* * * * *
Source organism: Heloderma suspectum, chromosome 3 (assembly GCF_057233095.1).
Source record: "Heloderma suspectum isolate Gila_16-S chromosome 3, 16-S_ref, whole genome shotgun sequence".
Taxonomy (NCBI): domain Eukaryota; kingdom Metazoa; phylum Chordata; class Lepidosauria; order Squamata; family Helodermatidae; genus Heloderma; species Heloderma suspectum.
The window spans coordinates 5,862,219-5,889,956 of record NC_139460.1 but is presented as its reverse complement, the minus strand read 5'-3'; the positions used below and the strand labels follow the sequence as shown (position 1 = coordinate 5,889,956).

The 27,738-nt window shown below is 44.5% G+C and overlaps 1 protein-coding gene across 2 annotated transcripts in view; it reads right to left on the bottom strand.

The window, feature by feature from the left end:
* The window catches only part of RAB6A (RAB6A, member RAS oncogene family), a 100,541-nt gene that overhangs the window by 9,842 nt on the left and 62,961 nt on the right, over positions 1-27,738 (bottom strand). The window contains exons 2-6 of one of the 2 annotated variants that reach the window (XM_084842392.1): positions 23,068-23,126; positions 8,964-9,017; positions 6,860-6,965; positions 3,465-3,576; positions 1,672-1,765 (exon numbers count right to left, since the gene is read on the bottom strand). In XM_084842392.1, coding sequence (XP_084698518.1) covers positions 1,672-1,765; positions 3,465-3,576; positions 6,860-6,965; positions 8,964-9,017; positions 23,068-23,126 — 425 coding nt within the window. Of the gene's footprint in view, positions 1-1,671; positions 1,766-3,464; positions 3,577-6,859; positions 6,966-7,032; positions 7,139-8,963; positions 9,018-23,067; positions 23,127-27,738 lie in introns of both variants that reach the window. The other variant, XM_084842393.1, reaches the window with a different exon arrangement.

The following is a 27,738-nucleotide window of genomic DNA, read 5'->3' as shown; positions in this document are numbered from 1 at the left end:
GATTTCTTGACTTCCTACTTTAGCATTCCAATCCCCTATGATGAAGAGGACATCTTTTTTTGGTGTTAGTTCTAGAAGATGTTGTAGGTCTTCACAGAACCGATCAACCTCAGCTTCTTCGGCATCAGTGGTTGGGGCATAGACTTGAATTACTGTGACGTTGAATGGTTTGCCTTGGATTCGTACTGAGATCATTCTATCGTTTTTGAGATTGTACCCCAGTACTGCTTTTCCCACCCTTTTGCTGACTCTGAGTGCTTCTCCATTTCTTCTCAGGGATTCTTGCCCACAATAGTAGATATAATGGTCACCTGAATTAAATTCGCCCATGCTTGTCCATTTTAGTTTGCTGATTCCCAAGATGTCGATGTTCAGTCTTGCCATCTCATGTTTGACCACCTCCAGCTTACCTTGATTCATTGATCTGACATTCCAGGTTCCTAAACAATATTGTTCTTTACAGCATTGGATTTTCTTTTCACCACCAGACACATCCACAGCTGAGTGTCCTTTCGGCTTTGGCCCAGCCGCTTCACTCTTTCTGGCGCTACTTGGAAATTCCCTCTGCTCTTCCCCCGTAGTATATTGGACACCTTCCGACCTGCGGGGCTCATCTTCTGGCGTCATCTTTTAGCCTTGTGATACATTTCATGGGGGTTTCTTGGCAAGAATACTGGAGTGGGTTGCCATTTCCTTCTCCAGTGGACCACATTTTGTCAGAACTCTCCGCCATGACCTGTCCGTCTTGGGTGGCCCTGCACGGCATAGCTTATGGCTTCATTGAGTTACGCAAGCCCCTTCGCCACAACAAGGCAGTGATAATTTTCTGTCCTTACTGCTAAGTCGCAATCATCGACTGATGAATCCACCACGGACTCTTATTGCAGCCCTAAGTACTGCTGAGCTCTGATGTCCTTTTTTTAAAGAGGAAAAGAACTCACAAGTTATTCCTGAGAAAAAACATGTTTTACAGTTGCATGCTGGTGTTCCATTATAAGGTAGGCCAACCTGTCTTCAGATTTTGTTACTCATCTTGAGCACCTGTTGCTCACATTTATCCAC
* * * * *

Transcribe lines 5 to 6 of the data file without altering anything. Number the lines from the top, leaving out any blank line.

The 27,738-nt window shown below is 44.5% G+C and overlaps 1 protein-coding gene across 2 annotated transcripts in view; it reads right to left on the bottom strand.

The window, feature by feature from the left end: